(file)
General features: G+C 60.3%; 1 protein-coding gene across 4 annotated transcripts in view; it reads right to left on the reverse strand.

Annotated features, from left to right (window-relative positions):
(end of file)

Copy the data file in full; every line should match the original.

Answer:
General features: G+C 60.3%; 1 protein-coding gene across 4 annotated transcripts in view; it reads right to left on the reverse strand.

Annotated features, from left to right (window-relative positions):